The Department of Energy announced Wednesday that oil production in the United States topped 10 million barrels per day for the first time in 48 years.
The monthly report from the department’s Energy Information Administration (EIA) said that U.S. oil production in November of 2017 averaged 10.038 million barrels per day, increasing 384,000 barrels per day compared to October.
Production numbers were just below the record set in November, 1970, when the U.S. output averaged 10.044 million barrels per day.
The U.S. is now poised to become the top oil producer on earth – Saudi Arabia produced about 10.6 million barrels per day last year and Russia produces roughly 11 million barrels per day. Both nations agreed to cut back on production to increase prices, leaving the EIA to forecast earlier this month that the U.S. will drill more oil than any other country by the end of 2019.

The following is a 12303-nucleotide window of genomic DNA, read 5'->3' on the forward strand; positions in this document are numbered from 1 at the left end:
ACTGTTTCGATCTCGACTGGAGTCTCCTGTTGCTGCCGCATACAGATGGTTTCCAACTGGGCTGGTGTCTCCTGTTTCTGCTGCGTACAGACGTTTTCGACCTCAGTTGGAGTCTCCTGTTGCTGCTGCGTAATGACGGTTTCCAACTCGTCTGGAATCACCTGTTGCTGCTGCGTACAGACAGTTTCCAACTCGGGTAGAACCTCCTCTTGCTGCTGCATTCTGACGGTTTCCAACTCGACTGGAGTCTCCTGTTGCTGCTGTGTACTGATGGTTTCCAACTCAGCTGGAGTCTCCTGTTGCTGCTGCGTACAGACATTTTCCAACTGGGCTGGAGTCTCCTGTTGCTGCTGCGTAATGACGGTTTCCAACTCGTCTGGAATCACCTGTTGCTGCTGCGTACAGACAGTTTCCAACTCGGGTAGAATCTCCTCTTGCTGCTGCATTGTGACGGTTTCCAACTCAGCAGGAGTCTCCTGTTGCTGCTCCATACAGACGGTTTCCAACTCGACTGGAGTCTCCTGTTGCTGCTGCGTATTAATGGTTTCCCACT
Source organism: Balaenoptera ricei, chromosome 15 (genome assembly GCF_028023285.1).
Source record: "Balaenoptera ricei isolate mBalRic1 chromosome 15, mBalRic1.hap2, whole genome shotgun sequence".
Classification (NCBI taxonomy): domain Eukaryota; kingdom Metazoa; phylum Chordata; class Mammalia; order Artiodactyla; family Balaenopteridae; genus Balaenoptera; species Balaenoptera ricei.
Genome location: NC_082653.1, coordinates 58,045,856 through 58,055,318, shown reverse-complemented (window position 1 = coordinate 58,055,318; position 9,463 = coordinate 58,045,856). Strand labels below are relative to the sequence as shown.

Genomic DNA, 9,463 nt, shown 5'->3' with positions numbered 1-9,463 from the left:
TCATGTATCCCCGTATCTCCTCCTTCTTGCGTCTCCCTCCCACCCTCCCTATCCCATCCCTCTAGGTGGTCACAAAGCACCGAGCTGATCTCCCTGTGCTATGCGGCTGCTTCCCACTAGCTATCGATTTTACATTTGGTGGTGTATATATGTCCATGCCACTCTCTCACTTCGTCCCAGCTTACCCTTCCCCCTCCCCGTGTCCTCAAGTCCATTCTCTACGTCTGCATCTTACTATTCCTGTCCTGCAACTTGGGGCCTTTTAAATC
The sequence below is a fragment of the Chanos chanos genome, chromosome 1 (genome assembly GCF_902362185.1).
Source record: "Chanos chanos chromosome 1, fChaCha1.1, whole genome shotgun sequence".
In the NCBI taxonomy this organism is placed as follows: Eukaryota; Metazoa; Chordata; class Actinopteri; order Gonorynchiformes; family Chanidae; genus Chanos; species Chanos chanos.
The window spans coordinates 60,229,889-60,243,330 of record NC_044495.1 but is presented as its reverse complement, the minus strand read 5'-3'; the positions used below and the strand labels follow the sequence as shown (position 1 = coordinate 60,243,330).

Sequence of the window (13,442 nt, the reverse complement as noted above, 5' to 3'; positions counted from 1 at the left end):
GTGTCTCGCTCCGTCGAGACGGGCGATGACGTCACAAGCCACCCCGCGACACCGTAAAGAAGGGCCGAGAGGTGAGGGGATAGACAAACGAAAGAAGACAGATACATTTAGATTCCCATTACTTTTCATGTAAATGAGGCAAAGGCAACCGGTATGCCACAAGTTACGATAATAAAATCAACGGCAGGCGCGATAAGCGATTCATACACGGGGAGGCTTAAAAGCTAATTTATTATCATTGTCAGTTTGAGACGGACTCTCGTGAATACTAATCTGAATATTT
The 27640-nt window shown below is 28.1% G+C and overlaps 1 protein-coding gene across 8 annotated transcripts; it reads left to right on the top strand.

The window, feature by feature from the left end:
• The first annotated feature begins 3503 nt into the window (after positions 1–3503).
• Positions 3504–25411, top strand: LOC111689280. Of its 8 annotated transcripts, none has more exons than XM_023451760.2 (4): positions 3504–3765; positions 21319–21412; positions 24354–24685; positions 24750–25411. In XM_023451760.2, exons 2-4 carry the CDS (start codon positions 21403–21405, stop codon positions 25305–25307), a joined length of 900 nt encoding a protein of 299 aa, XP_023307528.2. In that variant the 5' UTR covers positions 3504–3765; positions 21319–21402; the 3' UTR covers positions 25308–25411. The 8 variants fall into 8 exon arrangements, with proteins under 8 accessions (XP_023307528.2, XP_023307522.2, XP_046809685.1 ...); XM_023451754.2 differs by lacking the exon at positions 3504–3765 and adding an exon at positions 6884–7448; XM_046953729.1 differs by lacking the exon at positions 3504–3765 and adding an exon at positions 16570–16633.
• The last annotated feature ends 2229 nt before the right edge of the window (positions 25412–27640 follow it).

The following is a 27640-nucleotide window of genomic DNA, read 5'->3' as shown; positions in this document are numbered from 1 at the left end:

The forecast said that U.S. production would average 10.8 million barrels per day in 2019 and would be more than 11 million barrels per day by November of next year. If the prediction is accurate, the U.S. beat both Saudi Arabia and Russia for the first time since 1975.
Much of the increased production in the U.S. is because more companies are drilling for shale oil since oil prices rose about 10 years ago. Many are expecting the nature of the international oil market to change drastically in the next five years as the U.S. continues to increase production as other nations slow down.
“Even in the face of strong U.S. shale oil growth, we continue to show global oil storage balance at a deficit to 2020,” the analyst firm HFI Research said of the EIA report. “The world needs U.S. shale growth.”
The U.S. is still a major importer of crude oil – the EIA report found that the country imported an average of 8 million barrels per day during January. U.S. oil production nears record set in 1970